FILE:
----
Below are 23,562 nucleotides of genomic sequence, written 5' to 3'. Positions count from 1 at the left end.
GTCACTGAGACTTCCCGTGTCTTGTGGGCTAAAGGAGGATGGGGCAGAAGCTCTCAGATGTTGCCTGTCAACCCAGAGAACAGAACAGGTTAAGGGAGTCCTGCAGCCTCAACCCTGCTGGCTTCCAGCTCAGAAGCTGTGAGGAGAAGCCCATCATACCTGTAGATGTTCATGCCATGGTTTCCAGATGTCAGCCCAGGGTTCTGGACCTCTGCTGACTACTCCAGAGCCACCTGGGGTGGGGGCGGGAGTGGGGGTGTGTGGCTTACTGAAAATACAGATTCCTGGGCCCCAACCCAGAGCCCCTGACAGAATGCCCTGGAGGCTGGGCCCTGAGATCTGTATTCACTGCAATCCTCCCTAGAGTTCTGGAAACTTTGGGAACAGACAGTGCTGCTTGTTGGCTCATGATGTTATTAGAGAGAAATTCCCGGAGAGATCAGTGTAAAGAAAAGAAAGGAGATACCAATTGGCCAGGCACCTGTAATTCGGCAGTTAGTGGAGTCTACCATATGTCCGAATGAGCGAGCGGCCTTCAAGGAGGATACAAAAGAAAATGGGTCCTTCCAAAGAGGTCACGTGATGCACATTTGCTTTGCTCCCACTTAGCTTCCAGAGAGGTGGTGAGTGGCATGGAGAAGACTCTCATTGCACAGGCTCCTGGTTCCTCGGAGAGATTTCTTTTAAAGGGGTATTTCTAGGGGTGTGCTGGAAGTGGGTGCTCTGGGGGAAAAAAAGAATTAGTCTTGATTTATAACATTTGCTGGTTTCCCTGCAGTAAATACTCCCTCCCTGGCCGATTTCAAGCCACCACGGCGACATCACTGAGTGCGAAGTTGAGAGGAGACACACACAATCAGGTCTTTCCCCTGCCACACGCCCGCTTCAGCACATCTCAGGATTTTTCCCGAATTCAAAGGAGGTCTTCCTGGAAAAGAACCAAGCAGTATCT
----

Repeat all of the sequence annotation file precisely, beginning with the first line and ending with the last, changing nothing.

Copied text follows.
Below are 23,562 nucleotides of genomic sequence, written 5' to 3'. Positions count from 1 at the left end.
GTCACTGAGACTTCCCGTGTCTTGTGGGCTAAAGGAGGATGGGGCAGAAGCTCTCAGATGTTGCCTGTCAACCCAGAGAACAGAACAGGTTAAGGGAGTCCTGCAGCCTCAACCCTGCTGGCTTCCAGCTCAGAAGCTGTGAGGAGAAGCCCATCATACCTGTAGATGTTCATGCCATGGTTTCCAGATGTCAGCCCAGGGTTCTGGACCTCTGCTGACTACTCCAGAGCCACCTGGGGTGGGGGCGGGAGTGGGGGTGTGTGGCTTACTGAAAATACAGATTCCTGGGCCCCAACCCAGAGCCCCTGACAGAATGCCCTGGAGGCTGGGCCCTGAGATCTGTATTCACTGCAATCCTCCCTAGAGTTCTGGAAACTTTGGGAACAGACAGTGCTGCTTGTTGGCTCATGATGTTATTAGAGAGAAATTCCCGGAGAGATCAGTGTAAAGAAAAGAAAGGAGATACCAATTGGCCAGGCACCTGTAATTCGGCAGTTAGTGGAGTCTACCATATGTCCGAATGAGCGAGCGGCCTTCAAGGAGGATACAAAAGAAAATGGGTCCTTCCAAAGAGGTCACGTGATGCACATTTGCTTTGCTCCCACTTAGCTTCCAGAGAGGTGGTGAGTGGCATGGAGAAGACTCTCATTGCACAGGCTCCTGGTTCCTCGGAGAGATTTCTTTTAAAGGGGTATTTCTAGGGGTGTGCTGGAAGTGGGTGCTCTGGGGGAAAAAAAGAATTAGTCTTGATTTATAACATTTGCTGGTTTCCCTGCAGTAAATACTCCCTCCCTGGCCGATTTCAAGCCACCACGGCGACATCACTGAGTGCGAAGTTGAGAGGAGACACACACAATCAGGTCTTTCCCCTGCCACACGCCCGCTTCAGCACATCTCAGGATTTTTCCCGAATTCAAAGGAGGTCTTCCTGGAAAAGAACCAAGCAGTATCT